When a missing persons’ profile matches that of a dead body, then a positive identification can be made and those remains can be released to the family.  This process can take weeks or months, and in some cases years.   The longer times are often a result of the further DNA testing and comparison for the deceased who have few records, or when the bodies are badly damaged from fire or other trauma – sadly the case for some in the Westgate Mall Attack.

Could this process go faster? In some cases yes, but rushing often results in mistakes.  Fortunately, the INTERPOL Disaster Victim Identification community has offered, and the Kenyan authorities have accepted help from them, adding needed resources.

The impact  – for many of the families, life may stop.  No forward movement only waiting, waiting for confirmation of their worst fears.  Logic tells us bystanders and onlookers, that if a loved one is not in hospital or have not come home, they must be deceased.  But this is an emotional issue.  For many, hope that the loved one is alive is stronger and more palatable than the accepting the loss, without the proof of the body.  This is key difference in mass fatalities.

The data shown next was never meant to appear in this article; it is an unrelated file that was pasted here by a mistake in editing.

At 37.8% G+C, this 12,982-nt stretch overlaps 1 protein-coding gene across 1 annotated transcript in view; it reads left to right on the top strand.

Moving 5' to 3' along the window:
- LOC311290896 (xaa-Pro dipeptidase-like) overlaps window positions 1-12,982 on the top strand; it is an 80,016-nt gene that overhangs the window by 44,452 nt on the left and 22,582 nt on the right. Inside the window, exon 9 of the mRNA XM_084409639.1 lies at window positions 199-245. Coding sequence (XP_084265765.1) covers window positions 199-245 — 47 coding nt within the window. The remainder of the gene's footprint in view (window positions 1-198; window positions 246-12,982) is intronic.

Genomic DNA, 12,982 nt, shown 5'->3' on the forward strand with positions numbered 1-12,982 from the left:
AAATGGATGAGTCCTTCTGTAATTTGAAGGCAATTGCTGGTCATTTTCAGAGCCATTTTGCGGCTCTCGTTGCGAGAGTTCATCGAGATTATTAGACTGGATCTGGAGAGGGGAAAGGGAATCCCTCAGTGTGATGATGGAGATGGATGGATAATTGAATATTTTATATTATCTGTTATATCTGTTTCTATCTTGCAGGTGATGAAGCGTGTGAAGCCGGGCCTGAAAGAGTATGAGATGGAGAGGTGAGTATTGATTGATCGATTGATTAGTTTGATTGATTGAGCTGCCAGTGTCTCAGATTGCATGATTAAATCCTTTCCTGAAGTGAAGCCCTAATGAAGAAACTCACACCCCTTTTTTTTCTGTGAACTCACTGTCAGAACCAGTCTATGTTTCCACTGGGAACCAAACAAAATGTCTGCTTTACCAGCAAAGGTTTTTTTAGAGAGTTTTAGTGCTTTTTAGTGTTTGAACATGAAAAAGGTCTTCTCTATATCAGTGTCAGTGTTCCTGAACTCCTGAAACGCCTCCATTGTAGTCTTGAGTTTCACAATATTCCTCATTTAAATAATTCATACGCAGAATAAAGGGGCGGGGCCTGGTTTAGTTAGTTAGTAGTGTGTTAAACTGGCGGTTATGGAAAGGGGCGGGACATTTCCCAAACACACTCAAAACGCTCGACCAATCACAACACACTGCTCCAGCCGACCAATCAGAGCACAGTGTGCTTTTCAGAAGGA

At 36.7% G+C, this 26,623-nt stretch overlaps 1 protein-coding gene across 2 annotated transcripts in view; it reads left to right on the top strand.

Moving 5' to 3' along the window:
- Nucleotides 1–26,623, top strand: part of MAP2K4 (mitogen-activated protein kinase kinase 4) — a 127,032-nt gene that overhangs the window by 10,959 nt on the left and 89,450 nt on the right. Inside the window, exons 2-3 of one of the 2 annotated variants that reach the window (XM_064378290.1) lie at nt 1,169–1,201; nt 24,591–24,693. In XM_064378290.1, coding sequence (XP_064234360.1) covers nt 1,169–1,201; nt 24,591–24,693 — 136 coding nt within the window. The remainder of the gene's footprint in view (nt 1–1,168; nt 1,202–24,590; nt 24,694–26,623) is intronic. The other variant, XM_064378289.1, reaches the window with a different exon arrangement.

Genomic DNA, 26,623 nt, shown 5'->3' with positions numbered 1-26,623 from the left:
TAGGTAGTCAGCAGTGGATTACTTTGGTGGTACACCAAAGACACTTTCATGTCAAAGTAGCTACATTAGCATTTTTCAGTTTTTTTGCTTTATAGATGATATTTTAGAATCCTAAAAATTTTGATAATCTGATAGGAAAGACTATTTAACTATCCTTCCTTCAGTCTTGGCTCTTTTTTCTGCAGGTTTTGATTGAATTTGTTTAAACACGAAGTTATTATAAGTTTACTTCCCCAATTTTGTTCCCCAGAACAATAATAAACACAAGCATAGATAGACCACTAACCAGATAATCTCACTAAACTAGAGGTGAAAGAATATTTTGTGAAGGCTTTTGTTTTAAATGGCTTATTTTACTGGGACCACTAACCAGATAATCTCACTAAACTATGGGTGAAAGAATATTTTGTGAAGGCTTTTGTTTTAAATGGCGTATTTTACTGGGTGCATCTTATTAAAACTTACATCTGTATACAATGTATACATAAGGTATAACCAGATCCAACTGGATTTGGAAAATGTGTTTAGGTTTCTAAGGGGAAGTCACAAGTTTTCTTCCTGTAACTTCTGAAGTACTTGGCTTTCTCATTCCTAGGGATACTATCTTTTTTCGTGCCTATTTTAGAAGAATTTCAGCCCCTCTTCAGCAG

Even for those who accept the loss, without the identified remains of their loved ones the death is not recognized by the legal system.  Without the body there is no death certificate.  Without a death certificate, the process of changing one status and probate cannot occur.  So the living wait…

 

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Robert A. Jensen
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Robert A. Jensen

Robert serves as an international advisor to both government officials and to members of the private sector on disaster management issues. He is a member of the American Academy of Forensic Sciences and International Association of Emergency Managers. Learn more here.
Robert A. Jensen